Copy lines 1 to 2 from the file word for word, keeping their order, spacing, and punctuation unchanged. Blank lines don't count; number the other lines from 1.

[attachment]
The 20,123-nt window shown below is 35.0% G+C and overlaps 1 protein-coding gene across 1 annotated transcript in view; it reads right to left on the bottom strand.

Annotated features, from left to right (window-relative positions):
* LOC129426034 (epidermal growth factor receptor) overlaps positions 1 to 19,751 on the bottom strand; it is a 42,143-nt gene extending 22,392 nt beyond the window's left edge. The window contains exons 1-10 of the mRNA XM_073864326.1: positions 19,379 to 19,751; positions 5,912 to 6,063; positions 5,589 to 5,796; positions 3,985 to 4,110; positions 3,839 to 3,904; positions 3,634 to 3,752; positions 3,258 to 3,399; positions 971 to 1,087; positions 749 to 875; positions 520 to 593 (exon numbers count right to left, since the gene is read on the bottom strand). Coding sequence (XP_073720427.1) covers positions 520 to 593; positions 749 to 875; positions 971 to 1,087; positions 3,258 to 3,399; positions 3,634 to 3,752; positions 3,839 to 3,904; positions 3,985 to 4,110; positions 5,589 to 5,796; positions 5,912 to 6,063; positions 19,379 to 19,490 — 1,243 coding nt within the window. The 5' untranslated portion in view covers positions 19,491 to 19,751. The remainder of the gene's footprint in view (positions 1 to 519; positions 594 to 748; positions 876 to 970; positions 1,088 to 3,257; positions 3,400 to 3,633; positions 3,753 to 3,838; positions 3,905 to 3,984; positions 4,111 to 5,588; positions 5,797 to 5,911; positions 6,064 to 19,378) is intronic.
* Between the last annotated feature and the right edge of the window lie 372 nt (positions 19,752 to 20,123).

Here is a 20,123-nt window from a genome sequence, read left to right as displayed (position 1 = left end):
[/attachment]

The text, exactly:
The 20,123-nt window shown below is 35.0% G+C and overlaps 1 protein-coding gene across 1 annotated transcript in view; it reads right to left on the bottom strand.

Annotated features, from left to right (window-relative positions):